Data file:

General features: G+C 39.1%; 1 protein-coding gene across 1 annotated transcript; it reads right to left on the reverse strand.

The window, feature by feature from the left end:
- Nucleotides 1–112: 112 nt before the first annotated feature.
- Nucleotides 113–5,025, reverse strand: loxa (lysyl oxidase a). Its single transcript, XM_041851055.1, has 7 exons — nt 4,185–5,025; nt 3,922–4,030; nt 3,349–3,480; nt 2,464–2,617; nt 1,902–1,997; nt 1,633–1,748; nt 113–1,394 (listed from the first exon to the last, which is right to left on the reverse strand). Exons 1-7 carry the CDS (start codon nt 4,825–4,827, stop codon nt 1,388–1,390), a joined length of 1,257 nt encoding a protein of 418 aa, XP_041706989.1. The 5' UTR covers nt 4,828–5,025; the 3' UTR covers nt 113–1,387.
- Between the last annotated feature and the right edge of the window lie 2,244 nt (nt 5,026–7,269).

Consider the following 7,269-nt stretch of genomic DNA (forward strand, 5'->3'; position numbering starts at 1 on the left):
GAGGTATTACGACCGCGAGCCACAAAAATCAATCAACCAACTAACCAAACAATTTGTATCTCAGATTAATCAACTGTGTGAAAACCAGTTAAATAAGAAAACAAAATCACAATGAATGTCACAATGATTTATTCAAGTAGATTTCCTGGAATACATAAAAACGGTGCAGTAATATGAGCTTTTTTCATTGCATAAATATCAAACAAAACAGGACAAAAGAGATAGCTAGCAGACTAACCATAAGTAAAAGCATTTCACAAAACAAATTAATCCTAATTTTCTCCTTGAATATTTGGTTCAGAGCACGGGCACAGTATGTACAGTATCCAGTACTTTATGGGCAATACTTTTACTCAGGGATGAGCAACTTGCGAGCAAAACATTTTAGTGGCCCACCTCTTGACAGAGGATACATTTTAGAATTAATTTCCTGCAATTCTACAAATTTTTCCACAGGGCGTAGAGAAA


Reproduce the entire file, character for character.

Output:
General features: G+C 39.1%; 1 protein-coding gene across 1 annotated transcript; it reads right to left on the reverse strand.

The window, feature by feature from the left end:
- Nucleotides 1–112: 112 nt before the first annotated feature.
- Nucleotides 113–5,025, reverse strand: loxa (lysyl oxidase a). Its single transcript, XM_041851055.1, has 7 exons — nt 4,185–5,025; nt 3,922–4,030; nt 3,349–3,480; nt 2,464–2,617; nt 1,902–1,997; nt 1,633–1,748; nt 113–1,394 (listed from the first exon to the last, which is right to left on the reverse strand). Exons 1-7 carry the CDS (start codon nt 4,825–4,827, stop codon nt 1,388–1,390), a joined length of 1,257 nt encoding a protein of 418 aa, XP_041706989.1. The 5' UTR covers nt 4,828–5,025; the 3' UTR covers nt 113–1,387.
- Between the last annotated feature and the right edge of the window lie 2,244 nt (nt 5,026–7,269).

Consider the following 7,269-nt stretch of genomic DNA (forward strand, 5'->3'; position numbering starts at 1 on the left):
GAGGTATTACGACCGCGAGCCACAAAAATCAATCAACCAACTAACCAAACAATTTGTATCTCAGATTAATCAACTGTGTGAAAACCAGTTAAATAAGAAAACAAAATCACAATGAATGTCACAATGATTTATTCAAGTAGATTTCCTGGAATACATAAAAACGGTGCAGTAATATGAGCTTTTTTCATTGCATAAATATCAAACAAAACAGGACAAAAGAGATAGCTAGCAGACTAACCATAAGTAAAAGCATTTCACAAAACAAATTAATCCTAATTTTCTCCTTGAATATTTGGTTCAGAGCACGGGCACAGTATGTACAGTATCCAGTACTTTATGGGCAATACTTTTACTCAGGGATGAGCAACTTGCGAGCAAAACATTTTAGTGGCCCACCTCTTGACAGAGGATACATTTTAGAATTAATTTCCTGCAATTCTACAAATTTTTCCACAGGGCGTAGAGAAA